By a Newsnet reporter
BBC Scotland presenter Douglas Fraser has compared SNP party leaders to the dictatorial regime ruling North Korea.
Speaking immediately after the Perth conference, BBC Scotland’s Business and Economy Editor claimed that an “iron discipline” ruled the party which he suggested had a “North Korean tendency”.
Speaking to BBC Scotland colleague Brian Taylor, Mr Fraser (pictured) claimed that the Perth conference lacked any real debate outside the NATO debate, and said: “There wasn’t much heated debate elsewhere, there was one very passionate debate but not much elsewhere, iron discipline in the MSP ranks at Holyrood.
“Is that a risk in the way that the SNP is perceived by the electorate that there’s not enough open debate, that they appear to be agreeing on everything but in fact they also appear to have a sort of North Korean tendency?”
The remarks from the BBC presenter, who was Political Editor at the Herald before joining BBC Scotland, followed an interview in which he put his claims of “iron discipline” to SNP MSP Sandra White. Ms White had been against the party’s change in the policy on NATO and had given an impassioned speech in the debate on Friday.
The Glasgow MSP dismissed Mr Fraser’s claims that backbench MSPs were effectively silenced, and said that she had never once been told what she could and couldn’t say by the SNP leadership.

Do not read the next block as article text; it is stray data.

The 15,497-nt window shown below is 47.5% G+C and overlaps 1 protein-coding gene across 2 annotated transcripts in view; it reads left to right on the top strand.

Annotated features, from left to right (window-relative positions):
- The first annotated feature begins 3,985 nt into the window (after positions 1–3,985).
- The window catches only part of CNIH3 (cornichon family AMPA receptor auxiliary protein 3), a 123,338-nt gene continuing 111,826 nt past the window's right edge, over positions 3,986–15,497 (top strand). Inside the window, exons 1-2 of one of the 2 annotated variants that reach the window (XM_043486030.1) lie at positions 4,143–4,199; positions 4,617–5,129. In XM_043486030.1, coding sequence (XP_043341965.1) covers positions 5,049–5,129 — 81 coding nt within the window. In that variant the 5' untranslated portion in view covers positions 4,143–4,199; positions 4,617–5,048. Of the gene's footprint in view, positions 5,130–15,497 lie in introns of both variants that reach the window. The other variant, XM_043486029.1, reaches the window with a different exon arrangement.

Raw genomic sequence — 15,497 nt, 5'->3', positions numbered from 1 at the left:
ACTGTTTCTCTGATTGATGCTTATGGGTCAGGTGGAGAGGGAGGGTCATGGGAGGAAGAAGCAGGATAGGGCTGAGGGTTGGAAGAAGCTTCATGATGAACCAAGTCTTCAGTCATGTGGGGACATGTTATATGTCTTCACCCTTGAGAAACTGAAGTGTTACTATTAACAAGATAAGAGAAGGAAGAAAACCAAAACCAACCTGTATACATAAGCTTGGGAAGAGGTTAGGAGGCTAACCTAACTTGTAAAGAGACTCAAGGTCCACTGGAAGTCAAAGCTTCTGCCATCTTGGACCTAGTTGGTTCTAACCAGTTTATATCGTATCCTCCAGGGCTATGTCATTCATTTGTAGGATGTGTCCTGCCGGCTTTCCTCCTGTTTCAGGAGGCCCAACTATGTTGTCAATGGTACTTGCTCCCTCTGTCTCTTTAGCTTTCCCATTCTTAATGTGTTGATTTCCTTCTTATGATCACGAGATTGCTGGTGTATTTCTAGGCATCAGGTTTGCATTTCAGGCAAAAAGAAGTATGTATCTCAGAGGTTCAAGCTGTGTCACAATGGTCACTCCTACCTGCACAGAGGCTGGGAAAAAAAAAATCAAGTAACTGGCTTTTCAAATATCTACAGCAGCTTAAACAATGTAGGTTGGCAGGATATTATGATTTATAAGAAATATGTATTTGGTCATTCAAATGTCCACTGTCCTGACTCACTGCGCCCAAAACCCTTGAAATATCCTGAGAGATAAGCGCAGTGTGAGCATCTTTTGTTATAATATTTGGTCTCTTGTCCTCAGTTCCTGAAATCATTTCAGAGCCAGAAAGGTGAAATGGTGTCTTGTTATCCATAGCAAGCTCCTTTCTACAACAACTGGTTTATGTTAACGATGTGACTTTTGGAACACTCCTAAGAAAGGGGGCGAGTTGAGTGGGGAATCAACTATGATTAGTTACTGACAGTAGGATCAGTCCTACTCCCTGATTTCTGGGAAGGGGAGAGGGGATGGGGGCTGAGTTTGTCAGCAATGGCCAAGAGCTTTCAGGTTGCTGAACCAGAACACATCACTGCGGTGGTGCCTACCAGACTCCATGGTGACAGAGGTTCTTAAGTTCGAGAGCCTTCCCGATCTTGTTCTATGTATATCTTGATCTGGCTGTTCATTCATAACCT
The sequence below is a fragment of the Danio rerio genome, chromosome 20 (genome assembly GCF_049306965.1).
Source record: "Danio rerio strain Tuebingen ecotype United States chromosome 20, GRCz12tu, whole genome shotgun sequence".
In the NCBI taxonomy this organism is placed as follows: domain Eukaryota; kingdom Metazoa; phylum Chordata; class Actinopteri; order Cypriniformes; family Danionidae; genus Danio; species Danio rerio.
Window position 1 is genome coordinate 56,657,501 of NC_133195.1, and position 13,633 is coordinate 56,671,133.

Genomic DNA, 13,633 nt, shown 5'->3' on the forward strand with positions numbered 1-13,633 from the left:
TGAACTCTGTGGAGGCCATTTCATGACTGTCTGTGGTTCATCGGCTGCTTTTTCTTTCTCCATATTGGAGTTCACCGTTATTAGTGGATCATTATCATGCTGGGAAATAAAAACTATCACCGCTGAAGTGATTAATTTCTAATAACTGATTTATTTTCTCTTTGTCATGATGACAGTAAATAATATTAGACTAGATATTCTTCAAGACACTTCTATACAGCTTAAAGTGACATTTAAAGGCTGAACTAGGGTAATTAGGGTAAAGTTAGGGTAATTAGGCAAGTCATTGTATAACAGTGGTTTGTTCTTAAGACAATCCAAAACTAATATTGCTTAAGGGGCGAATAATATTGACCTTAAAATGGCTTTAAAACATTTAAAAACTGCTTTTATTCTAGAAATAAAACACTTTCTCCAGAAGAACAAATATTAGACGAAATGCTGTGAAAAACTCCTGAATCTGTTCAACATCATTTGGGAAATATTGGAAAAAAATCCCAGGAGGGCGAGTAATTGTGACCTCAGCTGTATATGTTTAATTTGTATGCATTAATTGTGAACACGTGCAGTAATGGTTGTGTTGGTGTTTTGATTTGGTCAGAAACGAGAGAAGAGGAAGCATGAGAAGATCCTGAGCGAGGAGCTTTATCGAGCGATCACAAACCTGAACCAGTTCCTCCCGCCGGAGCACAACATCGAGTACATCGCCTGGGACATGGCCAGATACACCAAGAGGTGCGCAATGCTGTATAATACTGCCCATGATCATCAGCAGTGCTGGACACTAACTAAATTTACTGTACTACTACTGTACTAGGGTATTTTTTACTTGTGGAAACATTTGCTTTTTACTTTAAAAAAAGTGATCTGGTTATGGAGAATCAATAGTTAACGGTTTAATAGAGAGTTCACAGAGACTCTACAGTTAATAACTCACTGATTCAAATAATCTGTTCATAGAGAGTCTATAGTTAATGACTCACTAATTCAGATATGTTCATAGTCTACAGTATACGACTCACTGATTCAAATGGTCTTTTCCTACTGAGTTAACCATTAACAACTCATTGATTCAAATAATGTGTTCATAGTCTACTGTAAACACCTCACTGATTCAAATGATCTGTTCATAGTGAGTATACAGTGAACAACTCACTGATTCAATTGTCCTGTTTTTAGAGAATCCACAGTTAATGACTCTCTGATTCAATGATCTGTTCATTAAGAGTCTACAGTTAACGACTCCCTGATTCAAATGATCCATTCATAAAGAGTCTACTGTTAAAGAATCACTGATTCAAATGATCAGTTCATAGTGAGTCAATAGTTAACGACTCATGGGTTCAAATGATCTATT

Mr Fraser’s claims of a lack of debate, other than the debate on NATO, will come as a surprise to many who watched BBC Scotland’s limited coverage of the SNP conference, which managed to give significant airtime to the party’s debate on same sex marriage.
The ‘North Korea’ remark by Mr Fraser echo similar attacks on the Scottish Government by its Unionist opponents. Several politicians and media commentators have mounted similar attacks on Alex Salmond’s party by comparing the Scottish First Minister to Hitler, Mussolini and Stalin.
Exactly one month ago, Labour leader Johann Lamont claimed that Mr Salmond was running Scotland “like North Korea”.
In January this year, Mr Fraser’s BBC colleague Jeremy Paxman compared Mr Salmond to African Dictator Robert Mugabe.
Mr Paxman had remarked on comments by the First Minister who said an independent Scotland would be a “beacon of progressiveness”, the BBC presenter told the First Minister that Robert Mugabe had said the same thing about Zimbabwe.
When the SNP leader suggested to the BBC presenter that he wasn’t doing himself any favours by comparing Scotland to Zimbabwe Paxman replied: “No, I’m comparing you to Mugabe”.
Mr Paxman’s remarks resulted in over 150 complaints being made to the BBC.